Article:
The avoidance of such wrong mode responses is another driving force for the specificity of the adaptive immune system. Consider again an animal with a functional lymphocyte repertoire of R clonotypes (to exclude any effect of self-tolerance induction, Equation 2 is not yet substituted). The chance Ps(i) of surviving infection by the ith pathogen, i.e., the chance of making an immune response without triggering any cross-reactive memory clonotypes, is now dependent on the fraction of memory clones in the repertoire m, and consequently on the number of previous infections (i − 1). Only a fraction p of all memory lymphocytes will recognize the ith pathogen, so that the fraction of clonotypes cross-reacting with the present and one previous infection is pm. The chance Ps to survive k different pathogens is the product of all survival chances from the first until the kth pathogen, i.e.,

\[P_{s}{=}\ {\prod_{i{=}1}^{k}}\ P_{s}(i)\]

where, in analogy to Equations 3, and 4,

\[P_{s}(i){=}(1{-}pm)^{R}{-}(1{-}p)^{R}\]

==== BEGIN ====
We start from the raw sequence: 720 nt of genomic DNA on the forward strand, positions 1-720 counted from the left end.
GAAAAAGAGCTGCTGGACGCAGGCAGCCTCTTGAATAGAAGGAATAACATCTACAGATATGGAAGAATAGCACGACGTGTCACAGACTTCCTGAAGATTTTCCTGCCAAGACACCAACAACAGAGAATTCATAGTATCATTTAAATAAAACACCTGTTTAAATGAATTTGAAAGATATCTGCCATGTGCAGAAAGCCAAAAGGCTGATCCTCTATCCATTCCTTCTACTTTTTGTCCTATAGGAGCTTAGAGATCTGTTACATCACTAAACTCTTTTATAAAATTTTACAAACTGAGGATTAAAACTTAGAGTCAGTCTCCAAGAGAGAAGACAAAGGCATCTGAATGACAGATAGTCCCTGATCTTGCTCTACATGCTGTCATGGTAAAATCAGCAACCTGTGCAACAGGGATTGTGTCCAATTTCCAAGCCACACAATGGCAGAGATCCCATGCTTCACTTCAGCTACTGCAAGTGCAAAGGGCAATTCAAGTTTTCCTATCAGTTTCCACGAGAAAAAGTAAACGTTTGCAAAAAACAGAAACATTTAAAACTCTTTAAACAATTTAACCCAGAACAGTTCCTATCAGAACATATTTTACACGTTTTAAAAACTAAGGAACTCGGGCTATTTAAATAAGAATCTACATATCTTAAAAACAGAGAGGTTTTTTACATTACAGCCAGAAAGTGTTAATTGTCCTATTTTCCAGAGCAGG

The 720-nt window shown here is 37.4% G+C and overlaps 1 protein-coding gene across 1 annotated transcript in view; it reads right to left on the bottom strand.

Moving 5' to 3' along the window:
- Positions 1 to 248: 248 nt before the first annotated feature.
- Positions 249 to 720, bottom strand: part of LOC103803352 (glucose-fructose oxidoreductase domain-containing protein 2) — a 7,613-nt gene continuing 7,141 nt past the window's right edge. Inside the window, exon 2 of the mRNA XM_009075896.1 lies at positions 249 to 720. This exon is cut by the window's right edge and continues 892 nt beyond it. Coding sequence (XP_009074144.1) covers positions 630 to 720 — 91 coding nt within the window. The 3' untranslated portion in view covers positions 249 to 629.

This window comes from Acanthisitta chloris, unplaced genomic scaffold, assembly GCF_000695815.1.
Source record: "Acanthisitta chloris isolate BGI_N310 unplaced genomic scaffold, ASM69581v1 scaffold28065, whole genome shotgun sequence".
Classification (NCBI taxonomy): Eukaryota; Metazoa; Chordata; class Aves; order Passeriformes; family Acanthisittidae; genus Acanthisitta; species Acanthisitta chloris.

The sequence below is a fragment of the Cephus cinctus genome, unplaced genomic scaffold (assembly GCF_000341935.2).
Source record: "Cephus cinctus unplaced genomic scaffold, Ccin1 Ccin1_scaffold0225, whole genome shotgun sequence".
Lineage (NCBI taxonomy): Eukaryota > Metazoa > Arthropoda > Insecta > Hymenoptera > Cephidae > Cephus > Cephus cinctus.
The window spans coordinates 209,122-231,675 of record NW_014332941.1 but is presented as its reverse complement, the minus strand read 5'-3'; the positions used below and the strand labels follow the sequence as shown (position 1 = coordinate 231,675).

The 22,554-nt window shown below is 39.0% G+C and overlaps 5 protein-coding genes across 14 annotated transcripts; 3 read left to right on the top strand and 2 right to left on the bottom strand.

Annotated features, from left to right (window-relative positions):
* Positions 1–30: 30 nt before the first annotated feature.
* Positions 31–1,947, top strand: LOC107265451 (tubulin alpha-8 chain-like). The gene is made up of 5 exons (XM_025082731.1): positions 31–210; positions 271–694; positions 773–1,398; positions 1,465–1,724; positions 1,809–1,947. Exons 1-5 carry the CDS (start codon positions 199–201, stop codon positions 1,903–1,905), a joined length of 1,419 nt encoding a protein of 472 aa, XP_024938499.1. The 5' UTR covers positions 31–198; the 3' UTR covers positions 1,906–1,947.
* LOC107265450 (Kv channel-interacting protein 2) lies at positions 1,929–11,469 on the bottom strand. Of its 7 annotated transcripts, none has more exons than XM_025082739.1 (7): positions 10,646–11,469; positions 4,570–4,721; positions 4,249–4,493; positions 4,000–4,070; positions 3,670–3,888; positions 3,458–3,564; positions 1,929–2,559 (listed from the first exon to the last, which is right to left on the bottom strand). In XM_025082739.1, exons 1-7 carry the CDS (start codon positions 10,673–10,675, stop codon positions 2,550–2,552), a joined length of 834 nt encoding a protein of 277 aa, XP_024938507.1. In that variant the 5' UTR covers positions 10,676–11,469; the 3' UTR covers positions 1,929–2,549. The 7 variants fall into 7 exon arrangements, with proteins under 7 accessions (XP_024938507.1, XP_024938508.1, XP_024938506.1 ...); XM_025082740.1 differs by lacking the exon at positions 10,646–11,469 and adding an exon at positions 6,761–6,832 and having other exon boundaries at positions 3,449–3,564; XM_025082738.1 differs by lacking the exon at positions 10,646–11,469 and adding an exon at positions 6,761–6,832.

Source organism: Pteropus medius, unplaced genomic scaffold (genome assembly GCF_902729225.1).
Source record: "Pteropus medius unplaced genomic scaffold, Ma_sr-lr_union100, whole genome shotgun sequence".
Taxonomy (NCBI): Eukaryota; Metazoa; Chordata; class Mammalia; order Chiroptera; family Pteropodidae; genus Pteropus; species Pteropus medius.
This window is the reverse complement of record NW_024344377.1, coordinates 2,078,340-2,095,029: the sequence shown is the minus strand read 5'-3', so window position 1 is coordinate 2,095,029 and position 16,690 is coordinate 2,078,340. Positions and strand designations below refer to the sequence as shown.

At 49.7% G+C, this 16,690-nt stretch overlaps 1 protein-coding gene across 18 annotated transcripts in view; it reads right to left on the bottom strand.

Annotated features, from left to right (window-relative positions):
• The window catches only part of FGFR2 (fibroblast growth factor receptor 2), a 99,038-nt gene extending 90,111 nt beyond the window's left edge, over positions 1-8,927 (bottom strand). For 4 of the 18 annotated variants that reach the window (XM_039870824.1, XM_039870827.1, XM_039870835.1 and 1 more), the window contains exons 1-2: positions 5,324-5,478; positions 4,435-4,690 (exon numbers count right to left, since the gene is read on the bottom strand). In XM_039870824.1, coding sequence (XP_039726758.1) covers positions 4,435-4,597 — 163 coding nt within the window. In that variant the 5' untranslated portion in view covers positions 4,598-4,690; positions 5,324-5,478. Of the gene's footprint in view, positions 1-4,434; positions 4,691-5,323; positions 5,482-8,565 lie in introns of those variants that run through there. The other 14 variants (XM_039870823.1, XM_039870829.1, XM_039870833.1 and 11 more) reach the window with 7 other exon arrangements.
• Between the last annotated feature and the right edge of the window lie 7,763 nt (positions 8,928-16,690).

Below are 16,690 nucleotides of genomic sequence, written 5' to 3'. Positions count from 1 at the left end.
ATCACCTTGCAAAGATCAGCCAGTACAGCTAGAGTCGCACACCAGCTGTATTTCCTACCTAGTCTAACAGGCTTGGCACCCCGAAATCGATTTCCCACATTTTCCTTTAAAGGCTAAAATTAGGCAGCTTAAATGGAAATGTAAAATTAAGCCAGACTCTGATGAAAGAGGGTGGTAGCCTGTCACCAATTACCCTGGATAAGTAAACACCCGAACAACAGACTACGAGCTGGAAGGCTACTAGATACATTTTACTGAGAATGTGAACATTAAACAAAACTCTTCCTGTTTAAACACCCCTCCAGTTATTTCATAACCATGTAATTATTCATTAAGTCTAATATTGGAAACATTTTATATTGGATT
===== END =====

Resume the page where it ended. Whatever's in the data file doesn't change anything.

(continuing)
and

\[m{=}p(i{-}1)\]

Remember that any memory clone of an animal that has survived infection by (i − 1) different pathogens can, by our definition, be responsive to a single previous pathogen only.

In Fig. 3, the survival chance Ps is plotted for serial infection by various numbers of pathogens k. Fig. 3 shows that the optimal specificity changes drastically from p = 1 (i.e., 100% cross-reactivity), if the animal is exposed to only one pathogen, to a highly specific optimum, in the case of more pathogens. Immunological memory, and the accompanying risk of inducing inappropriate responses by cross-reactivity, thus forces the immune system to be specific. Again, it is the repertoire size R, and not the number of different pathogens k, that largely determines the optimal specificity (Fig. 3).

FIGURE 3.